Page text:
“Rain Dance,” Sparky said. Magneton started turning slowly in mid-air, letting out a soft electric hum. Wispy vapour started forming near the ceiling, quickly spreading and becoming a thick layer of dark clouds. Within seconds, the two Pokémon were in a local rainstorm.

May frowned, most likely realizing that this would wreck her plans of defeating Magneton with Fire attacks.

“Stay in spirit form,” she told her Pokémon.

Sparky nodded thoughtfully. “Magneton, see if a Sonicboom will help against that.”

The magnetic Pokémon sent a blast of compressed sound waves at the ghostly Ninetales. Hearing a horrible sound that no one else could, Spirit laid her ears back, staggering backwards a little, but soon recovered and shook her head.

May looked a little worried that Sparky had caught on so soon. “Spirit, assume the strong spirit form,” she finally ordered.

Spirit’s eyes glowed again, but this time she faded completely away, becoming entirely invisible.

“I don’t assume I can ask if there is any way to hit her like this, can I?” Sparky asked amusedly after a short pause.

“No, you can’t,” May said shortly.

“How about whether she can do anything to Magneton like this?”

“Not that either.”

Sparky paused. “Well, then I’ll wait and see, I guess.”

He waited. May waited too.

“All right, fine,” Sparky finally said and chuckled. “Use Lock-On and see if you can locate her.”

The three staring eyes on Magneton’s bodies glowed blue as the Pokémon concentrated…

“She’s not here,” Magneton said, sounding about as puzzled as an electronic voice can sound. “She’s not in the room.”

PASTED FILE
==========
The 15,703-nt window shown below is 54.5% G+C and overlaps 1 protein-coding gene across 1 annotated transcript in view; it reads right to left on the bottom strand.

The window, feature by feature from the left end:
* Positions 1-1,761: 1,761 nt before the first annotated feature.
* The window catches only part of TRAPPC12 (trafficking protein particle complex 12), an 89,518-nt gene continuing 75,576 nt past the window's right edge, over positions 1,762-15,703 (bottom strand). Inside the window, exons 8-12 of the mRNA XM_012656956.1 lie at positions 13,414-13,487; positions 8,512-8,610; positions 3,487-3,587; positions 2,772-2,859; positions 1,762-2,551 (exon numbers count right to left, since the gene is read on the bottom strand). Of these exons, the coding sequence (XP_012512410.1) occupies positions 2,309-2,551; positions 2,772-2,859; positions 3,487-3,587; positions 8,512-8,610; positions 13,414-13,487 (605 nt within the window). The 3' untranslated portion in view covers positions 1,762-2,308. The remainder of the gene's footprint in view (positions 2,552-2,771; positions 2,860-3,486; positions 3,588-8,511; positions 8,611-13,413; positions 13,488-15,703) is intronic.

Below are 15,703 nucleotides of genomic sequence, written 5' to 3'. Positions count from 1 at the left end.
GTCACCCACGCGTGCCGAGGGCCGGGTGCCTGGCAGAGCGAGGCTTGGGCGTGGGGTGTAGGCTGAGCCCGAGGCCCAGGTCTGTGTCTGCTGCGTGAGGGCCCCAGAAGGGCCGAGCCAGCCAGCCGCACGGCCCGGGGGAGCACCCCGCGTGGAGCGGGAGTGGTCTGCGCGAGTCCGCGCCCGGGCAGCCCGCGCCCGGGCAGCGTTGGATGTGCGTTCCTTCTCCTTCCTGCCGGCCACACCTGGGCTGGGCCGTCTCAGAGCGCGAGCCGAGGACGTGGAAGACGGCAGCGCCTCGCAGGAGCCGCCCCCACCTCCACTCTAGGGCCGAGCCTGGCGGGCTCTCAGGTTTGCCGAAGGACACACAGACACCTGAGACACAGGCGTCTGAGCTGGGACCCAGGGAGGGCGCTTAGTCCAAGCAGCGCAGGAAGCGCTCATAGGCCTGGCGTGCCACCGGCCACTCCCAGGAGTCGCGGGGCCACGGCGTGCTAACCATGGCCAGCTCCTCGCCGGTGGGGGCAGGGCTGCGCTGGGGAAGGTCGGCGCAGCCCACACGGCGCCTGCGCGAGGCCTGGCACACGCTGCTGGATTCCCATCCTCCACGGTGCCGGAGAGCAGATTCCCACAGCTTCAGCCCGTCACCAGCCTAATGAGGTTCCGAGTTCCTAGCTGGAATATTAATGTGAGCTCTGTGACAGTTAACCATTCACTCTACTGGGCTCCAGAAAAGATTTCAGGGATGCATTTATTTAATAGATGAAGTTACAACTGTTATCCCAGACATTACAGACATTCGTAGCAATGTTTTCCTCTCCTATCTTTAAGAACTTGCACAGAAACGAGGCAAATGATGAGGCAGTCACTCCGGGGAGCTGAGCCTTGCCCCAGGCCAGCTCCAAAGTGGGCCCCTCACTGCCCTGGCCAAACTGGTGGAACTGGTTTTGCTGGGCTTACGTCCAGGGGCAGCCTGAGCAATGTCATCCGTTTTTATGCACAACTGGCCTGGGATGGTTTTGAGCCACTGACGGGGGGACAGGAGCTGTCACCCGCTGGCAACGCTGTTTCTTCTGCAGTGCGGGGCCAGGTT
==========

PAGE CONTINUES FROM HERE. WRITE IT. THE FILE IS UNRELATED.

Sparky raised an eyebrow. “You know that any Pokémon that leaves the arena has by official rules lost the…”

“She hasn’t left the arena!” May snapped. “Spirit, use Curse!”

Haha, I love Sparky pointing to the rules and May realizing he's totally right and, of course, snapping at him about it.

The Ninetales reappeared in physical form at exactly the location she had been at before, like she had never moved at all, and yet again, her eyes glowed a hellish red.

“Thunderbolt!” Sparky shouted immediately.

Spirit stretched her head upwards while letting out a long howl. Devilish whispers seemed to mix in with the terrible sound, her eyes glowing more intensely with every passing second – and then suddenly both Pokémon burst into black flames, letting out cries of pain.

Mark stared as Spirit’s eyes returned to normal. No sooner had she shaken her head weakly than Magneton fired a bolt of electricity through the heavy rain.

Spirit was thrown backwards with a yelp and landed harshly on the floor nearby. Meanwhile, Magneton seemed to be in great pain, and Mark realized why when he noticed the black flames that circled its bodies. Nervous sparks flew around it as it seemed to be struggling to keep its balance.

A clatter was heard through the sound of the pouring rain as the Electric Pokémon fell fainted to the floor.

May clenched her fist as Sparky recalled his Pokémon. Everybody stared at the fallen Spirit, all wondering the same thing: would she get up?

Spirit raised her head slowly and blinked a few times with difficulty.

“Come on,” May mouthed.

The rain-soaked Ninetales finally managed to rise shakily to her feet and look at Sparky with a victorious smile.

“I knew you could do it!” May shouted in triumph. “Great job, Spirit! Yes!”

Naturally, the first time we see May actually compliment her Pokémon, it's Spirit. Spirit was pretty much May's only friend growing up; unlike her other Pokémon, whom she views mostly as a means to an end, Spirit is actually a person to her. I wish I'd done more to show their relationship throughout the fic! It's a pretty interesting contrast and I would absolutely give it more time in the next revision.